Years after Mr. Hubbard learned of and exposed these government-sponsored psychiatric mind control experiments, documents released under the Freedom of Information Act detailed the extent to which these techniques were being used—many of them on unwitting citizens. Release of these documents also resulted in Congressional investigations and actions to ensure necessary safeguards were established to prevent the recurrence of such abuses.
- Authentic Information & Answers to Questions About Scientology: Does Scientology engage in brainwashing or mind control? (n.d.). authenticscientology.org. Retrieved 18 May 2010 from http://www.authenticscientology.org/page35.htm ↩
Q Why has the German government tried to portray Scientology as controversial?1
A Germany and, indeed, much of Central Europe, has a long and bitter history of religious intolerance and persecution, a trend which has continued into the present. Many religious and ethnic minorities have become the targets of escalating incidents of violence, xenophobia and religious discrimination.
Unfortunately, many government officials in Germany continue to fuel the intolerance. The Kohl government left a dismal legacy as far as human and civil rights are concerned. Muslims, Charismatic Christians, Jehovah’s Witnesses, Hindus, Scientologists and in some cases even Jews are among those who have been denied fundamental rights because of their race or religion. In recent years, the German government has been strongly criticized in more than 25 reports from international human rights bodies including the United Nations Human Rights Committee, the Helsinki Commission, the United States State Department, and a British Ad-Hoc Human Rights Committee composed of Lords and scholars.
In 1997, a study by the Human Rights Centre of the University of Essex, England, found that, “In Germany, democracy is used as an ideology to impose conformity. It has been dismaying to discover that the state, and some of its politicians and people, are using what are known from the past to be well-worn paths of discrimination and intolerance.” The U.S. State Reporter has criticized the German government for the “clearly discriminatory practice” of “prevent[ing] a person from practicing his or her profession of participating in public or private fora solely based on that person’s religion or belief.”
Germany is generally regarded as the birthplace of institutional psychiatry which spawned the theory of eugenics, created the first death camps and instigated the wholesale slaughter of millions. As in the United States in the early 1950s, the Church of Scientology traced the source of false reports and government attacks in Germany to psychiatric vested interests seeking to protect a multibillion dollar mental health monopoly. Operating without popular support but with taxpayer funds, psychiatric special interests regard as a threat any religion that provides man with genuine freedom without the use of mind altering drugs or similar unscientific “therapies.”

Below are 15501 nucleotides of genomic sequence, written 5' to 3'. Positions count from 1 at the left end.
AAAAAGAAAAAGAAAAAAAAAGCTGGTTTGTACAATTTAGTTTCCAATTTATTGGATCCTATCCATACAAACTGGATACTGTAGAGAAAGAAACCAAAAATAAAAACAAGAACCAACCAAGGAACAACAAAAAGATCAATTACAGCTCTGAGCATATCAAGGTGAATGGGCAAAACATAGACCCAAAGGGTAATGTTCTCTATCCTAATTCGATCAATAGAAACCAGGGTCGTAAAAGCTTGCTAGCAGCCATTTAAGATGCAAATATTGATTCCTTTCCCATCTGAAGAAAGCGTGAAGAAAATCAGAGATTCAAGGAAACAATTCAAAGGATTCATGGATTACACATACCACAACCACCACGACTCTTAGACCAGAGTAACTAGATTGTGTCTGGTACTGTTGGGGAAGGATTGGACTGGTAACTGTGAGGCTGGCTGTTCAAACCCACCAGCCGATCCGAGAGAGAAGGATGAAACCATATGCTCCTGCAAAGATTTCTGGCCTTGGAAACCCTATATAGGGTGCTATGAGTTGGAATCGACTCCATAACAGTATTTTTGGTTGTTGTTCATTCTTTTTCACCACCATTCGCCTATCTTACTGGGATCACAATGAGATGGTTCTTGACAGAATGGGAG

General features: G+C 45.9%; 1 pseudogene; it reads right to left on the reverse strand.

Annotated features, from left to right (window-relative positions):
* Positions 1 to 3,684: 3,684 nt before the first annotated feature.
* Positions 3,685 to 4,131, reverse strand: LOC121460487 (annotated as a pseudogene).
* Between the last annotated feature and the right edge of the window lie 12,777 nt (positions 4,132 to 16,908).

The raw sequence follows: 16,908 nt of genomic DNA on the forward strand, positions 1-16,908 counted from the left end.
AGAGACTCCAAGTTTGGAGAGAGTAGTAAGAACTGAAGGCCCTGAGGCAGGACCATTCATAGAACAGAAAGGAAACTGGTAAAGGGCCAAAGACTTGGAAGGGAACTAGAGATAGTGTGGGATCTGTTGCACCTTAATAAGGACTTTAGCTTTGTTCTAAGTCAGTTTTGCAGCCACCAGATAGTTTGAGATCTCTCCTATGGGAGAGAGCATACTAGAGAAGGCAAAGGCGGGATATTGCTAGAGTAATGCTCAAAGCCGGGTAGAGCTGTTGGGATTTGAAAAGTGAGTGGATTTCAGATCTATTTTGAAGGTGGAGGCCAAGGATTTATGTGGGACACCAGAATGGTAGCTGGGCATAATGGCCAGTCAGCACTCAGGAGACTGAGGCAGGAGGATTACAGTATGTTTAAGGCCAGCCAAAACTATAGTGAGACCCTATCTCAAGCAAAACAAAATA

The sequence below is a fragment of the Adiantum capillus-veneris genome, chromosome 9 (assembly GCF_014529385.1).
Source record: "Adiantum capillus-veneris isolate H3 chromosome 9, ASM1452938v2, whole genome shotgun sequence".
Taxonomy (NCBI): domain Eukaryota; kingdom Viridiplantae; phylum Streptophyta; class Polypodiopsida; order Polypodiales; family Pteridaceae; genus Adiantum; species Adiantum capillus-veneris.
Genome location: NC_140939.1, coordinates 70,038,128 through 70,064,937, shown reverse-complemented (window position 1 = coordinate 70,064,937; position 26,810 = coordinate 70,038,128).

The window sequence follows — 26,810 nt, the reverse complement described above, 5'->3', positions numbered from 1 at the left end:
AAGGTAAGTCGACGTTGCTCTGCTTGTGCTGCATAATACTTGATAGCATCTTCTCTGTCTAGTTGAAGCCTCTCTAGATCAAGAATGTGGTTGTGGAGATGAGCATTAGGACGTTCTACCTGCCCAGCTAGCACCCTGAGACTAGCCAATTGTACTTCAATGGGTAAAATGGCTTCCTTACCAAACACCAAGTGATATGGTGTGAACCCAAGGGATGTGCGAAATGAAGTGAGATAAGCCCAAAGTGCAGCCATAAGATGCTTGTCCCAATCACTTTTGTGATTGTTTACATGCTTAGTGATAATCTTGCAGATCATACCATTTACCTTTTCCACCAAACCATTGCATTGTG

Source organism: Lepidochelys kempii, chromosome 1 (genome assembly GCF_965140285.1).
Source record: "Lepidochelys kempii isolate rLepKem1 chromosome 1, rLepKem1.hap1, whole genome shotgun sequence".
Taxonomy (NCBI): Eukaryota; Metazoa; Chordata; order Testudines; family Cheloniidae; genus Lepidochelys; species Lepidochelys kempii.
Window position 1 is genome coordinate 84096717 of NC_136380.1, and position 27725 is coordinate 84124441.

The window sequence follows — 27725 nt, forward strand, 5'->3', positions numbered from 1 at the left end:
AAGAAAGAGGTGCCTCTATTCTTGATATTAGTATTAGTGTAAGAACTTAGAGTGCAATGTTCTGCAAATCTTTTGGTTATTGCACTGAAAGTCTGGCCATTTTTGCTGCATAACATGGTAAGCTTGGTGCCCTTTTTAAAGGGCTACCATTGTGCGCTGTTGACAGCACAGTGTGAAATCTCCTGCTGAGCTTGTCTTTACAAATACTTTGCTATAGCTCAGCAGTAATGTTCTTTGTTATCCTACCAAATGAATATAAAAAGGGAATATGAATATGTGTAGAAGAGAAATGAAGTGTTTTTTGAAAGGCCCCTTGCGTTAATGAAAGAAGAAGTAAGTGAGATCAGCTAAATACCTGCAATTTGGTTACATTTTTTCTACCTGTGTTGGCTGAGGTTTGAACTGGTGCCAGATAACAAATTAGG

Unfortunately, some priests from the predominant Catholic and Lutheran churches in Germany have encouraged government persecution of Scientology and other new religions. Although supported through parishioner-paid government “church taxes,” the membership of these churches has been declining dramatically and so have their revenues. Rather than looking within their own organizations to find and cure the causes of declining membership, they have wrongly blamed Scientology, which continues to grow.
Fortunately, those who are upset by seeing man improve are small in number compared to the many who have followed Scientology’s invitation to “think for yourselves” and who consequently, have embraced Scientology and its efforts to create a harmonious and peaceful civilization and more freedom for the individual.
- Authentic Information & Answers to Questions About Scientology: Why has the German government tried to portray Scientology as controversial? (n.d.). authenticscientology.org. Retrieved 18 May 2010 from http://www.authenticscientology.org/page30a.htm ↩